The panel reviews the spousal privilege/incompetency statute, and finds that the exception allowing statements concerning crimes committed against the children of the marriage applies even where the child is no longer a minor. No previous Washington cases were directly on point, and the statute itself does not define the term "child." Definitional restrictions limiting "child" to "minors" in other parts of the statutes are not deemed controlling.

The statement about the allegations, which did not contain any specifics, was allowed to show why the police were investigating. The court does not allow this to be admitted under the so called "hue and cry" exception for sexual offenses because the statement was not made until a year after the alleged event.

The non–corroboration instruction, which is found in Title 9A.44, and which refers to prosecutions "under this chapter", is permitted as a "correct statement of the law." The WPIC committee has recommended against giving it, but the court does not find itself bound by the committee opinion, and follows fairly recent case law allowing the instruction, State v. Zimmerman, 130 Wn. App. 170, 182-83, 121 P.3d 1216 (2005).

State v. Flores, originally filed May 21, now published by order June 25, 2015, Division III, No. 32233-5-III

Judge Fearing’s opinion continues to show his prowess as a writer with a flair for colorful language.

Prosecution for unlawful possession of a firearm. Flores was walking with another man about whom the police had a tip that he was armed with a firearm, and for whom there was an outstanding arrest. The responding officer ordered both men to kneel, and separate while he awaited reinforcements. Both men complied. The companion was arrested, and Flores was detained while that took place. After the companion was arrested, a second officer ordered Flores to come to him, walking backwards, and Flores told him that he, Flores, had a gun. The police subsequently discovered he had a felony conviction which disqualified him from gun possession.

The trial court suppressed the evidence, reasoning that while the original detention was justified to control the scene of the arrest of the companion, it did not justify the pat down search of Flores after his companion was arrested.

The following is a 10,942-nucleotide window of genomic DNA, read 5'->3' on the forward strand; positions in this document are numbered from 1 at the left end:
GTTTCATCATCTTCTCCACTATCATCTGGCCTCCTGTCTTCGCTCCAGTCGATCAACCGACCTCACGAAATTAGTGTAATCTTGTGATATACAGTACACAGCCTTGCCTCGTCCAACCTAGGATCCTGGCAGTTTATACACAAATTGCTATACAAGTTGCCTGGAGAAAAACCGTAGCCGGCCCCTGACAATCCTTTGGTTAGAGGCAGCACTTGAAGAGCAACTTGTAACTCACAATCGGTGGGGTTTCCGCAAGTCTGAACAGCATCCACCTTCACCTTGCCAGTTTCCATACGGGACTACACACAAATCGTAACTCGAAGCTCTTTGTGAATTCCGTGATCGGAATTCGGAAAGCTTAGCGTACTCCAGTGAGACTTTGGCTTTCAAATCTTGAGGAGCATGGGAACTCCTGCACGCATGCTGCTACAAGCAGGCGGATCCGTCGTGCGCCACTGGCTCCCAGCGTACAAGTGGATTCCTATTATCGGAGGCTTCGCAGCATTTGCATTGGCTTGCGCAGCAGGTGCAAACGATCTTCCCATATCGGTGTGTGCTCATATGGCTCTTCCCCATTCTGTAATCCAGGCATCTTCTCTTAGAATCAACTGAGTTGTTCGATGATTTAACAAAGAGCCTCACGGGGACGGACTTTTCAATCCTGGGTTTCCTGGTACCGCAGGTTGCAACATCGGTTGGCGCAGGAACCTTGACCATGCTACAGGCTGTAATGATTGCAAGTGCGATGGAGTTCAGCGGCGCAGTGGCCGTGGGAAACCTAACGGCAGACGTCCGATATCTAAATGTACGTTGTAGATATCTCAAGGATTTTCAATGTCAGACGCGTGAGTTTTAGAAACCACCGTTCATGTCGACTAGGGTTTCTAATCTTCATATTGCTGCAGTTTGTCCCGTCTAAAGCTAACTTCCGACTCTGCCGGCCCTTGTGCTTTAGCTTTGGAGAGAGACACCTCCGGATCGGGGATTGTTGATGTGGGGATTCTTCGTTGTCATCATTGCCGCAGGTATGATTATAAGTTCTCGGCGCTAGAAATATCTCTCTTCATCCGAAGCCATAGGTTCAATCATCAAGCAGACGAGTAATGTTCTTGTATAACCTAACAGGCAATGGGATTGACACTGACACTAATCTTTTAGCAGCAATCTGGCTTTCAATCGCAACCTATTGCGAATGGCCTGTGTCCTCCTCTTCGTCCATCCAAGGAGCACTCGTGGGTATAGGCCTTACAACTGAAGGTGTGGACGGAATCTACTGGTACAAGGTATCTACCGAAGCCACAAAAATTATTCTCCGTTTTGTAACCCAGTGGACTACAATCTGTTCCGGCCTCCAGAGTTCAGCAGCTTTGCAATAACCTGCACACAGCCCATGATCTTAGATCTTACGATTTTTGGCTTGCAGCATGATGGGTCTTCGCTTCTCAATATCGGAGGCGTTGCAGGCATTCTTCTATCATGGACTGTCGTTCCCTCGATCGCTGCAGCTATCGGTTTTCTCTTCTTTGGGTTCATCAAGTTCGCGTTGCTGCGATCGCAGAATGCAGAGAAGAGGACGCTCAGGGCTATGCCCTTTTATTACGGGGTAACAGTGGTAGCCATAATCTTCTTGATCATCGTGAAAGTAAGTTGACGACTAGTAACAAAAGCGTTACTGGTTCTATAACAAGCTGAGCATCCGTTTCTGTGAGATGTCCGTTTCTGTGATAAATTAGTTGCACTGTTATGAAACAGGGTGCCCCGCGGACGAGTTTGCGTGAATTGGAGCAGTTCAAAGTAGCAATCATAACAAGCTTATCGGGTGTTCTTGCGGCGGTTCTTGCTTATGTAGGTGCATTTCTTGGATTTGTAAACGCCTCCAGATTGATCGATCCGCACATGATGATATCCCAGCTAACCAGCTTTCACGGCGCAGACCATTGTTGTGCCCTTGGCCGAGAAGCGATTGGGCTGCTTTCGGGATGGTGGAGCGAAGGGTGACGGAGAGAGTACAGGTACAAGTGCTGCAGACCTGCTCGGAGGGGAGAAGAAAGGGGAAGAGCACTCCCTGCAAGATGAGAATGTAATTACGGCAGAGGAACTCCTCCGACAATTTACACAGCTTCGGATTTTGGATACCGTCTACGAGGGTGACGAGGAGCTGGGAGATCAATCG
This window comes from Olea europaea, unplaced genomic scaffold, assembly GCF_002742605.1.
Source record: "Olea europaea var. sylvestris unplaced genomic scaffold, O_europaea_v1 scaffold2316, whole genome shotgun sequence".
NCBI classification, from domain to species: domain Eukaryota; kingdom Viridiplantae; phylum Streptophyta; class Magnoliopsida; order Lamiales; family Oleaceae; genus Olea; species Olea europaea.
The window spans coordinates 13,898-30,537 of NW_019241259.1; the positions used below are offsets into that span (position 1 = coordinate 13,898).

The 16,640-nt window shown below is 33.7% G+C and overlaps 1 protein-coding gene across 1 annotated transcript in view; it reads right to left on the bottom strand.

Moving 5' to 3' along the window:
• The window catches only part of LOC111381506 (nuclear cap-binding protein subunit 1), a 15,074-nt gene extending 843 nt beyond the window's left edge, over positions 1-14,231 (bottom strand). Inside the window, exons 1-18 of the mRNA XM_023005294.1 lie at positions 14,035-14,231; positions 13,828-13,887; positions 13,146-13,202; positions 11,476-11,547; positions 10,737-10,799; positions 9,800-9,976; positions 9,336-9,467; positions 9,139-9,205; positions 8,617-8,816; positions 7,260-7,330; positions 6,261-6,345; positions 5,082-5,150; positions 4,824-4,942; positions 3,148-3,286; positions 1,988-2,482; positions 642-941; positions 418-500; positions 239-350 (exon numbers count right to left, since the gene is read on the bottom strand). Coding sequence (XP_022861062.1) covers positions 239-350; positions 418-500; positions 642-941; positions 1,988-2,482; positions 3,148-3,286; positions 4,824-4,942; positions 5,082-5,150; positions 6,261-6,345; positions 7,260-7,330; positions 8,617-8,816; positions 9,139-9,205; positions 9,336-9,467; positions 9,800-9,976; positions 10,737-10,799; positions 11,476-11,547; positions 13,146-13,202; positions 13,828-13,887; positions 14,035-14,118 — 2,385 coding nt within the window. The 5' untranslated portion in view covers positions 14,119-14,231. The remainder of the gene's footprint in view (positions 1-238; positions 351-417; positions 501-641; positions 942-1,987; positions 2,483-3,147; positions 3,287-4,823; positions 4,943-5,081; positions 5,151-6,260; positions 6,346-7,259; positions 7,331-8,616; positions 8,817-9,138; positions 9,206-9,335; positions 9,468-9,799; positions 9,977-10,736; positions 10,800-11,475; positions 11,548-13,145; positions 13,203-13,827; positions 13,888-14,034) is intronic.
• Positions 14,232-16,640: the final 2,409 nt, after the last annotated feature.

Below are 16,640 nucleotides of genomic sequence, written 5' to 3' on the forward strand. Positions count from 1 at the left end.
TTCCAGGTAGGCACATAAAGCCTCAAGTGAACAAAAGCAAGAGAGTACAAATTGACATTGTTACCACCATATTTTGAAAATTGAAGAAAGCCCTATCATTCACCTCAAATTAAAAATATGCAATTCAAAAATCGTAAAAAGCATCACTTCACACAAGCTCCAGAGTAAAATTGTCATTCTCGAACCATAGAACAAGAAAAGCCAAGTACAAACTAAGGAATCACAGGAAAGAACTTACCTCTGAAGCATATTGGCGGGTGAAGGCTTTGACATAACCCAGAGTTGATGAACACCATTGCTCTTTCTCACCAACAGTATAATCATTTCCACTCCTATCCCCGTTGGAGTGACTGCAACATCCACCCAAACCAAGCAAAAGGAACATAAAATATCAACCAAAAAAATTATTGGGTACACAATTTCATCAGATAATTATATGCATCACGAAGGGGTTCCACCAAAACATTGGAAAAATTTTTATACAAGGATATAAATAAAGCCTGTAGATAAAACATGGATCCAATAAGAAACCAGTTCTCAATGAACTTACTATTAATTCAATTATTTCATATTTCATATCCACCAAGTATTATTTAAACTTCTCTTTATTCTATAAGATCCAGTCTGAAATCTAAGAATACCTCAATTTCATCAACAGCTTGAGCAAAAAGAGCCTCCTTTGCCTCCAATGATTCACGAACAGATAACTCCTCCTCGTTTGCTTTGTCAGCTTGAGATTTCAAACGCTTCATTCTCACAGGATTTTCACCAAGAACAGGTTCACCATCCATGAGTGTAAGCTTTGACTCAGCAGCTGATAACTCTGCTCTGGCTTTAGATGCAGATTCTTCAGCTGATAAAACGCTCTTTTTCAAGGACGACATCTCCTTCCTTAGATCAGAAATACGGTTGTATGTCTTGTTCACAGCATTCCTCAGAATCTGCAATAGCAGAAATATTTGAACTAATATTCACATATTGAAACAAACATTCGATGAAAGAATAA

The panel agrees, holding that the initial detention was justified, but not the pat down, since there was no individualized suspicion about Flores. His statement that he had the gun was a product of the illegally prolonged seizure.

State v. Castillo-Murcia, Division III, NO. 32168-1-III, decided June 25, 2015

Prosecution for luring, communicating with a minor for immoral purposes and indecent exposure. Defendant challenges his waiver of jury, and the sufficiency of the evidence on the luring count.

Defendant was known to the complaining witness only as the "ice cream" man, who had sold or given her ice cream on previous occasions. On the basis of this fleeting acquaintance, defendant argues he was not "unknown" to the witness, an element of the luring statute. The court holds that the "Unknown" element was met in this case despite some ambiguity about the meaning of the term.

Defendant signed a jury waiver in English, which was not his first language. His claim that he needed it interpreted in order for it to be valid was undercut by his apparent command of English at his sentencing and other points of his trial.The panel holds that the written waiver and oral colloquy were valid.

State v. Navarro, NO. 71126-1-I, decided June 29, 2015

Prosecution for communicating with a minor for immoral purposes and extortion. Defendant sent text messages to 11 boys inviting them to send him nude pictures and offering oral sex. The extortion counts were based on threats to some of the boys who cut off communication with him.

 

Issue: what is the expiration date for sexual assault protection orders and no contact orders entered in the case?

The court examines the statute that created sexual assault protection orders, RCW 7.90.150(6)(c), and concludes that they last two years after the expiration of the custody part of the sentence plus any post release supervision. The separate no–contact orders can last for 10 years, the maximum jurisdiction for the extortion counts.

State v. Hamedian, decided June 29, 2015. No. 71253-5-I

Motion to seal the juvenile file of former juvenile.

Hamedian had not paid the restitution ordered by the court, but the 10 years during which it could be enforced as a money judgment had passed. Hamedian argued that since the obligation could not be forcibly collected, it was not an obstacle to sealing.

The panel reviews the old sealing statute, and its 2014 and 2015 amendments and concludes that the trial court properly denied the motion to seal, because the statutory scheme made it a condition precedent to pay the restitution in order to get the file sealed. The court distinguishes adult Certificates of Discharge under the SRA, which can be granted despite not paying the financial obligations of a sentence, if the monetary judgment is not longer collectible. The different result is yet another of the differences in philosophy between adult and juvenile sentencing statutes, and the significant difference between file sealing and restoration of civil rights.